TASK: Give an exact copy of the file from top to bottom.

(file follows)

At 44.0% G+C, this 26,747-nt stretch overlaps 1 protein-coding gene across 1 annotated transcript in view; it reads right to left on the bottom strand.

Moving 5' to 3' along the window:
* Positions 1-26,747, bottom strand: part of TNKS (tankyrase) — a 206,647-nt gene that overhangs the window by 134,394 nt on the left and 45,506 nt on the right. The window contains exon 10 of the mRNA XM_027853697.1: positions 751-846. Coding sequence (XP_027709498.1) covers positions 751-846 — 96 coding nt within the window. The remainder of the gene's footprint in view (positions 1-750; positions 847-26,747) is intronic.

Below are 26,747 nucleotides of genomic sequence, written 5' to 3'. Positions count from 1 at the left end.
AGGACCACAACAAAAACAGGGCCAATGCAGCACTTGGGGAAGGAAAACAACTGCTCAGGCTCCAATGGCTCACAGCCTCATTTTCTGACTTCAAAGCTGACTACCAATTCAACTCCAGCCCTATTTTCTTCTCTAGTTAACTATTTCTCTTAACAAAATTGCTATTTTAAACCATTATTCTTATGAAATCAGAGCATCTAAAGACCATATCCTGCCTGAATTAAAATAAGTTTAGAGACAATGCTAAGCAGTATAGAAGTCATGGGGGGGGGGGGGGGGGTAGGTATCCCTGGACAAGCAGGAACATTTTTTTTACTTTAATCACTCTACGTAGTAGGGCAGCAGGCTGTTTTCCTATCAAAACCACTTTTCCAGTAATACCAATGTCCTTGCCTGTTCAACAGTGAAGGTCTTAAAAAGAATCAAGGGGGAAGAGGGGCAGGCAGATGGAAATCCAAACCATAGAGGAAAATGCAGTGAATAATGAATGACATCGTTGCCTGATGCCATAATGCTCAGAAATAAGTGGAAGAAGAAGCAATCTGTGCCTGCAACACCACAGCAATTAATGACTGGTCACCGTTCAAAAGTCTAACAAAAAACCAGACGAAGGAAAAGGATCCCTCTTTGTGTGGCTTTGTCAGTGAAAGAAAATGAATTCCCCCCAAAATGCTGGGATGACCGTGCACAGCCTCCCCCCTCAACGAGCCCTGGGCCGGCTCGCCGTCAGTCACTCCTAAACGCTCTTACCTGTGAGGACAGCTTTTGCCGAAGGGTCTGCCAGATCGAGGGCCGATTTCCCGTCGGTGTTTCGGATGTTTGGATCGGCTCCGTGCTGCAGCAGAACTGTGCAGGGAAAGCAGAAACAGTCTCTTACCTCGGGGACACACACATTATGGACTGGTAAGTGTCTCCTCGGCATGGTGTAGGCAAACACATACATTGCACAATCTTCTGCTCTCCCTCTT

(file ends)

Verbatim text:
At 44.0% G+C, this 26,747-nt stretch overlaps 1 protein-coding gene across 1 annotated transcript in view; it reads right to left on the bottom strand.

Moving 5' to 3' along the window:
* Positions 1-26,747, bottom strand: part of TNKS (tankyrase) — a 206,647-nt gene that overhangs the window by 134,394 nt on the left and 45,506 nt on the right. The window contains exon 10 of the mRNA XM_027853697.1: positions 751-846. Coding sequence (XP_027709498.1) covers positions 751-846 — 96 coding nt within the window. The remainder of the gene's footprint in view (positions 1-750; positions 847-26,747) is intronic.

Below are 26,747 nucleotides of genomic sequence, written 5' to 3'. Positions count from 1 at the left end.
AGGACCACAACAAAAACAGGGCCAATGCAGCACTTGGGGAAGGAAAACAACTGCTCAGGCTCCAATGGCTCACAGCCTCATTTTCTGACTTCAAAGCTGACTACCAATTCAACTCCAGCCCTATTTTCTTCTCTAGTTAACTATTTCTCTTAACAAAATTGCTATTTTAAACCATTATTCTTATGAAATCAGAGCATCTAAAGACCATATCCTGCCTGAATTAAAATAAGTTTAGAGACAATGCTAAGCAGTATAGAAGTCATGGGGGGGGGGGGGGGGGTAGGTATCCCTGGACAAGCAGGAACATTTTTTTTACTTTAATCACTCTACGTAGTAGGGCAGCAGGCTGTTTTCCTATCAAAACCACTTTTCCAGTAATACCAATGTCCTTGCCTGTTCAACAGTGAAGGTCTTAAAAAGAATCAAGGGGGAAGAGGGGCAGGCAGATGGAAATCCAAACCATAGAGGAAAATGCAGTGAATAATGAATGACATCGTTGCCTGATGCCATAATGCTCAGAAATAAGTGGAAGAAGAAGCAATCTGTGCCTGCAACACCACAGCAATTAATGACTGGTCACCGTTCAAAAGTCTAACAAAAAACCAGACGAAGGAAAAGGATCCCTCTTTGTGTGGCTTTGTCAGTGAAAGAAAATGAATTCCCCCCAAAATGCTGGGATGACCGTGCACAGCCTCCCCCCTCAACGAGCCCTGGGCCGGCTCGCCGTCAGTCACTCCTAAACGCTCTTACCTGTGAGGACAGCTTTTGCCGAAGGGTCTGCCAGATCGAGGGCCGATTTCCCGTCGGTGTTTCGGATGTTTGGATCGGCTCCGTGCTGCAGCAGAACTGTGCAGGGAAAGCAGAAACAGTCTCTTACCTCGGGGACACACACATTATGGACTGGTAAGTGTCTCCTCGGCATGGTGTAGGCAAACACATACATTGCACAATCTTCTGCTCTCCCTCTT